Benjamin Kanter/Mayoral Photo Office.

Mayor de Blasio


What do you want to know about a mayoral candidate’s ideas, a Council hopeful’s background or the campaign contributions that someone running for borough president has received? Send us your question and we’ll do our best to get you an answer, then post the results below.
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Senugent823 asks:

Why do you think the homeless crisis has exploded since you took office? And what will you do to reverse this trend? What do you think the underlying causes of this problem are?

Mayor de Blasio answers:

New York City is experiencing a new kind of homelessness that is driven by years of wages not keeping up with the cost of housing in our city, decades of changes in our economy, and past choices made in New York City, Albany and Washington.

Today, 70 percent of shelter residents are families. They are the invisible majority of our homeless crisis. The reality is these families, including those that are working, are struggling to make ends meet.

In the first month of the Giuliani Administration, there were 23,868 New Yorkers in shelters. In the first month of the Bloomberg Administration, that had risen to 31,009. In the first month of the de Blasio Administration, there were more than 51,470 people in our shelters.

With this Administration’s  aggressive prevention and rehousing programs taking hold, we have broken the exponential growth trajectory of the census (which increased 115 percent between 1994 and 2014, including jumping 38 percent between 2011 and 2014 alone following the end of the Advantage rental assistance program by the City and State).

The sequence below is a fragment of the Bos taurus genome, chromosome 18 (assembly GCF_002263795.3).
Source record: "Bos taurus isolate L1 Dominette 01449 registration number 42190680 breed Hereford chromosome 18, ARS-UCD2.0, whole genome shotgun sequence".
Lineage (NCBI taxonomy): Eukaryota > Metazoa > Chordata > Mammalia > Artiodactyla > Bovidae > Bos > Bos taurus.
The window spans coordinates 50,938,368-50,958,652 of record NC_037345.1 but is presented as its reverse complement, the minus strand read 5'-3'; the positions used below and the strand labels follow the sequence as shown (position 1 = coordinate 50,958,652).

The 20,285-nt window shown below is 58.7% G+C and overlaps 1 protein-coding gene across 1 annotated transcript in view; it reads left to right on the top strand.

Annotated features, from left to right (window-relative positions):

As part of our prevention-and-people-first strategy, we’ve helped 20 percent of the 20,000 families who sought shelter so far this year avoid entering shelter altogether and remain in permanent housing within their communities and our rental assistance and rehousing programs have helped more than 64,000 New Yorkers exit shelter, totaling 161,000 New Yorkers who’ve kept their homes.

If not for the broad range of initiatives this Administration put in place upon taking office, projections indicate that we were heading to a shelter census of 71,000 in 2017 instead of the current level of about 60,000.

But we agree there’s much more to do. Earlier this year, we launched our Turning the Tide plan, a borough-based approach that will transform the shelter system. For the first time, the City is reimagining how we provide shelter to help families and individuals remain closer to their support networks, schools, families and houses of worship in the boroughs they last called home as they get back on their feet.

We committed to ending the use of cluster sites and commercial hotel facilities completely, replacing them with a much smaller number of shelters, an approach that is well underway and one that we believe will help our homeless neighbors stabilize their lives more effectively.

But that is only part of our work. Under this administration’s HOME-STAT initiative, we’ve successfully transitioned 865 New Yorkers off streets and into permanent housing. At the same time, we’ve made an unprecedented commitment to supportive housing with first units coming online this year and aggressively expanded free legal assistance for New Yorkers in danger of illegal eviction.

This crisis didn’t happen overnight and it won’t be solved overnight. We know we have much more work to do and believe it is our responsibility to do even better than we have before, which is why we continue to make this a priority to the administration and will continue to in the next term if elected.